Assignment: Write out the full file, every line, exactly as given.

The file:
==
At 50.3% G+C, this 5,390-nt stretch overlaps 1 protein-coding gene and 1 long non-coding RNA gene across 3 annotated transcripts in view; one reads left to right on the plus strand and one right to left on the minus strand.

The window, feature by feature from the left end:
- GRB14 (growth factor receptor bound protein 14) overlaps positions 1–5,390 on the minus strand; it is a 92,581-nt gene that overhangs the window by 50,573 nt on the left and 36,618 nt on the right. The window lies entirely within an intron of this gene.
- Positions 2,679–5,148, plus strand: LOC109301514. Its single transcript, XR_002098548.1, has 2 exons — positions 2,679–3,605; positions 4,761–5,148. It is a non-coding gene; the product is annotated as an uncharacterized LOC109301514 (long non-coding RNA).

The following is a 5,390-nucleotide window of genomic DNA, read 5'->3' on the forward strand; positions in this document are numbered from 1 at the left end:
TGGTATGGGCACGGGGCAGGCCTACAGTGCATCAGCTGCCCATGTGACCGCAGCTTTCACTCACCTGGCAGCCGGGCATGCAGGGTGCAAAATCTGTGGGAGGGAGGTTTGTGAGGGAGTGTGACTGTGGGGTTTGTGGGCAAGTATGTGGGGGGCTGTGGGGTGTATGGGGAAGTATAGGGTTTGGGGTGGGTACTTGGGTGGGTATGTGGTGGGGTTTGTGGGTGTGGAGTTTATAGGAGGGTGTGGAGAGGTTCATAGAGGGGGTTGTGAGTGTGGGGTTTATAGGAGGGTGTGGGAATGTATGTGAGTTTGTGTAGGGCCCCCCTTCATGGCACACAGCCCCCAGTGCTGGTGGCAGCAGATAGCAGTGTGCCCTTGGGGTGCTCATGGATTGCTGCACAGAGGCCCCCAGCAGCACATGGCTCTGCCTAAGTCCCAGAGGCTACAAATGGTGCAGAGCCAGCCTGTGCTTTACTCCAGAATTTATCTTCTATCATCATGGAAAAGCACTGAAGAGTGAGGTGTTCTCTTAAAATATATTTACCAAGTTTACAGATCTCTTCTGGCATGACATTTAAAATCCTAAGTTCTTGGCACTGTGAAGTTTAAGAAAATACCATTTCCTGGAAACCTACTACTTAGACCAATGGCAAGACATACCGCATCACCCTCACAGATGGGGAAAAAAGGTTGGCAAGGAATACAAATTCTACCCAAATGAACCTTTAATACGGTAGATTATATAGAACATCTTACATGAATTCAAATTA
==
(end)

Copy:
At 50.3% G+C, this 5,390-nt stretch overlaps 1 protein-coding gene and 1 long non-coding RNA gene across 3 annotated transcripts in view; one reads left to right on the plus strand and one right to left on the minus strand.

The window, feature by feature from the left end:
- GRB14 (growth factor receptor bound protein 14) overlaps positions 1–5,390 on the minus strand; it is a 92,581-nt gene that overhangs the window by 50,573 nt on the left and 36,618 nt on the right. The window lies entirely within an intron of this gene.
- Positions 2,679–5,148, plus strand: LOC109301514. Its single transcript, XR_002098548.1, has 2 exons — positions 2,679–3,605; positions 4,761–5,148. It is a non-coding gene; the product is annotated as an uncharacterized LOC109301514 (long non-coding RNA).

The following is a 5,390-nucleotide window of genomic DNA, read 5'->3' on the forward strand; positions in this document are numbered from 1 at the left end:
TGGTATGGGCACGGGGCAGGCCTACAGTGCATCAGCTGCCCATGTGACCGCAGCTTTCACTCACCTGGCAGCCGGGCATGCAGGGTGCAAAATCTGTGGGAGGGAGGTTTGTGAGGGAGTGTGACTGTGGGGTTTGTGGGCAAGTATGTGGGGGGCTGTGGGGTGTATGGGGAAGTATAGGGTTTGGGGTGGGTACTTGGGTGGGTATGTGGTGGGGTTTGTGGGTGTGGAGTTTATAGGAGGGTGTGGAGAGGTTCATAGAGGGGGTTGTGAGTGTGGGGTTTATAGGAGGGTGTGGGAATGTATGTGAGTTTGTGTAGGGCCCCCCTTCATGGCACACAGCCCCCAGTGCTGGTGGCAGCAGATAGCAGTGTGCCCTTGGGGTGCTCATGGATTGCTGCACAGAGGCCCCCAGCAGCACATGGCTCTGCCTAAGTCCCAGAGGCTACAAATGGTGCAGAGCCAGCCTGTGCTTTACTCCAGAATTTATCTTCTATCATCATGGAAAAGCACTGAAGAGTGAGGTGTTCTCTTAAAATATATTTACCAAGTTTACAGATCTCTTCTGGCATGACATTTAAAATCCTAAGTTCTTGGCACTGTGAAGTTTAAGAAAATACCATTTCCTGGAAACCTACTACTTAGACCAATGGCAAGACATACCGCATCACCCTCACAGATGGGGAAAAAAGGTTGGCAAGGAATACAAATTCTACCCAAATGAACCTTTAATACGGTAGATTATATAGAACATCTTACATGAATTCAAATTA